Tuesday, December 11, 2012

Dead Again

Jeez, I mention I've never watched anything with Kenneth Branagh other than Hamlet, and the next thing I know, I'm watching a movie about solving a decades old murder through the power of hypnosis and past lives.

Dead Again splits its time between the late 1940s, where composer Roman Strauss (Branagh) was executed for killing his wife Margaret (Emma Thompson). In the present (the late '80s), we have a woman (also played by Thompson) with no memory of who she is, but terrified nightly by dreams about Roman stabbing someone with scissors. The Catholic Church/orphanage, demonstrating its legendary compassion, refuses to let the obviously confused and terrified woman stay, but hey, they do contact private investigator Mike Smith (also played by Branagh, which I didn't realize until I looked at the credits) to help her out. So she winds up staying at his apartment, and shortly an antiquities dealer who claims to know hypnosis shows up to help "Grace" (as Mike dubbed her), by regressing her until she regains her memories. Except he regresses her back to a past life in the Strausses. Then her memories suggest Mike is also involved in the Strauss thing somehow, threatening their burgeoning sexual chemistry. Oh noes!

Mocking aside, the movie is actually pretty good. Andy Garcia plays a reporter in the '40s, who manages to have a certain charm despite his stubble and somewhat boozy demeanor. Wayne Knight plays a buddy of Mike's who works in the newspapers. All his "S" sounds come off like a tea kettle, though, which is annoying, but it's consistent, so I have to think it's a deliberate choice. And he's an empathetic enough character I don't hold it against him. A bit of pig, but in a nice way. Dr. Carlisle is a former psychologist who lost his license, and they don't mention the actor in the opening credits. So he was a surprise, but it works. Bitter, jaded, but still with enough scientific curiosity to want to help. Branagh must have done a good job carrying himself as two different characters since I didn't even recognize him. Or else it was how immaculately done up his facial hair was as Strauss that threw me off. Mike is clean shaven and his hair is a bit disheveled.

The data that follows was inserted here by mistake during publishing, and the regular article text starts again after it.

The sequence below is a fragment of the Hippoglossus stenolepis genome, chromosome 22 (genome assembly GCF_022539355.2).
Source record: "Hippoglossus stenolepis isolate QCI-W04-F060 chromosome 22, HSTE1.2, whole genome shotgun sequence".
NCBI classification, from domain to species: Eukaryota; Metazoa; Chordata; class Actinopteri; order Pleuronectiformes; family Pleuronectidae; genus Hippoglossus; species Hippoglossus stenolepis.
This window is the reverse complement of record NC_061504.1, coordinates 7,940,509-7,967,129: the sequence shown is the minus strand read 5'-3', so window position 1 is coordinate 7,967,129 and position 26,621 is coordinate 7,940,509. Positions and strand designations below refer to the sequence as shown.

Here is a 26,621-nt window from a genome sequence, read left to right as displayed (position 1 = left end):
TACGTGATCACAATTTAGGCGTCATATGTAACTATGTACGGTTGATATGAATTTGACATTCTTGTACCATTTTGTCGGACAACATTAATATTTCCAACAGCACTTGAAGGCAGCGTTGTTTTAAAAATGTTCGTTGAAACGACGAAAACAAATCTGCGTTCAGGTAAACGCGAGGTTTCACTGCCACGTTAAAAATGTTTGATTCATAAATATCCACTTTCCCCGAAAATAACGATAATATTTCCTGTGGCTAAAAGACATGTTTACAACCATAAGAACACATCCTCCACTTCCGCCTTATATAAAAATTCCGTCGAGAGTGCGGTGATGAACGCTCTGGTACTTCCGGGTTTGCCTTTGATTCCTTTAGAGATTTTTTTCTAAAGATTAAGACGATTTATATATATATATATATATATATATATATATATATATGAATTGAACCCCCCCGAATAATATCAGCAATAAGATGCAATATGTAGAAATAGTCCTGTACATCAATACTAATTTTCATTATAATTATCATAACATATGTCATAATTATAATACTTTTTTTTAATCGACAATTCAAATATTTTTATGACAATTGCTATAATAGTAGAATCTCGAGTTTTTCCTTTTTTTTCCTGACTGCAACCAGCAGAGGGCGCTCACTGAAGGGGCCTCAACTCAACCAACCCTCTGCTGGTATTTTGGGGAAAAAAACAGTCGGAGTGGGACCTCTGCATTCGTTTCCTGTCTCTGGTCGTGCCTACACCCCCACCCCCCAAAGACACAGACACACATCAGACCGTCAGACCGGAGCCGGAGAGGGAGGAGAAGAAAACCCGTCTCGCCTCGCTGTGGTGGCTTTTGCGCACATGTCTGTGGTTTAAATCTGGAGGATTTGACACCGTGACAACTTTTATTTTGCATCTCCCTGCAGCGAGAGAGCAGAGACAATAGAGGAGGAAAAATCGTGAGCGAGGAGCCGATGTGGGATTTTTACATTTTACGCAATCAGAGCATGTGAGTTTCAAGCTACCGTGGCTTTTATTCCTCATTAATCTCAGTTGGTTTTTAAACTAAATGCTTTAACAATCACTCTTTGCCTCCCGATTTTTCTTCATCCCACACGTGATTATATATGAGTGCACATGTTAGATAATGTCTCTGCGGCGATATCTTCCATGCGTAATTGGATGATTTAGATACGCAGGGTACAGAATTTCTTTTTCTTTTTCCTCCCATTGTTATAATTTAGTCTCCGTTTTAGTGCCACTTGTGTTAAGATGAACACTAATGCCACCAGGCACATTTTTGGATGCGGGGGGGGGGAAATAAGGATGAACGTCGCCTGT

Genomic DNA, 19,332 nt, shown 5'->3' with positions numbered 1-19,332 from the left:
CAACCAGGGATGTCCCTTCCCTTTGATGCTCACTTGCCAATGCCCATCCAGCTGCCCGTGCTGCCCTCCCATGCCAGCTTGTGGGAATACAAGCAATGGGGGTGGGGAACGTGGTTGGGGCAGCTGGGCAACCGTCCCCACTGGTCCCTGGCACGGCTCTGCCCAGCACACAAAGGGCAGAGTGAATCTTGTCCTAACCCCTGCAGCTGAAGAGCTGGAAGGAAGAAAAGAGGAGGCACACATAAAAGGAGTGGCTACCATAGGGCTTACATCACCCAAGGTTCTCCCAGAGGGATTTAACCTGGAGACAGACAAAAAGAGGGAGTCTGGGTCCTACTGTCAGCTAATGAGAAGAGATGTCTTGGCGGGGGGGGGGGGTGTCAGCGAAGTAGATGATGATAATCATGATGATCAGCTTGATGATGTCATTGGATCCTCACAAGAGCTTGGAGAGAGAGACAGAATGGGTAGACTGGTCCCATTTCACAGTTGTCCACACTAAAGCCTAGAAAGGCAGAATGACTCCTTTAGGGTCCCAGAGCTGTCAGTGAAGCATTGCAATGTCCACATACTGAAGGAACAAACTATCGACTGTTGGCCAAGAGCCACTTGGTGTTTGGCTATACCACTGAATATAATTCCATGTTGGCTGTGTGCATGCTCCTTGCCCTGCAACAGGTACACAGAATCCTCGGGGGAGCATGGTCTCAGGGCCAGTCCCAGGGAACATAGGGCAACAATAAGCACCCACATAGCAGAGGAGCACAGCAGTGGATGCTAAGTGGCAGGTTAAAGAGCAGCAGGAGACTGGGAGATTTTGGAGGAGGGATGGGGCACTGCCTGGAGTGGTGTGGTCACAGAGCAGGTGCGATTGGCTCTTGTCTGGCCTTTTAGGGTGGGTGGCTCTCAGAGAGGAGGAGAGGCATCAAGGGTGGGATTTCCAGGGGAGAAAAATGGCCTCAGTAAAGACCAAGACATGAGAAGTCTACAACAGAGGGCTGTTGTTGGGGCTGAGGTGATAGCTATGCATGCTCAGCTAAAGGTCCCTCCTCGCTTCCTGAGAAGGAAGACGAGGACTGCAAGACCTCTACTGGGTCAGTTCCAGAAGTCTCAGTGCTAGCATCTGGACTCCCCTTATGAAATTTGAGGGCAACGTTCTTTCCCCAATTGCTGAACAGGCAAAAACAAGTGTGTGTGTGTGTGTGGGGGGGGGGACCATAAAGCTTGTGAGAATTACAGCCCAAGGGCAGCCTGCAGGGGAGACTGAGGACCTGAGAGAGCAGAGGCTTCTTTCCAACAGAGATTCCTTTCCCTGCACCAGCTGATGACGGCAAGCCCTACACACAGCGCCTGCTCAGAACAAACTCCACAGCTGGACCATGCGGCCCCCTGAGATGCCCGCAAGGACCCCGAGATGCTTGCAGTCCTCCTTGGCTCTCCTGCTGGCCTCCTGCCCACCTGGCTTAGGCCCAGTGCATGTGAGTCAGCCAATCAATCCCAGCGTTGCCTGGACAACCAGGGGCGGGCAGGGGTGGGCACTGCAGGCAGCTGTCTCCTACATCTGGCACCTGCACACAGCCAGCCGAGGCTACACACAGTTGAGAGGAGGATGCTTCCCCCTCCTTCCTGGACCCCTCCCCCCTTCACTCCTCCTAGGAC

The movie has some nicely shot scenes, and some that are terribly overdone. One of the nice ones is when the hypnotist is urging "Grace" to take a firearm as protection from Mike, while Pete (Wayne Knight) protests that Mike would never hurt her (it's also an argument about a predetermined universe versus one where free will exists). The camera switches from looking over one of her shoulders to the other when looking at either of the two standing in front of her, so it suggests the little angels and devils on her shoulder. It just isn't clear which is which.

On the other hand, the climax scene is completely overboard. They go nuts with switching between the action in the present, to the moment of the murder in the past, with a lot of slow motion leaping around in the present day, and piano music from the opera Strauss was composing playing throughout. The film is trying to suggest this a pivot point, where even with all the same players as last time, things could go different. But all the slow-motion just wrecks it. Maybe people have a hard time not looking silly in slo-mo. Gives the audience more time to notice some of the more peculiar expressions we make.

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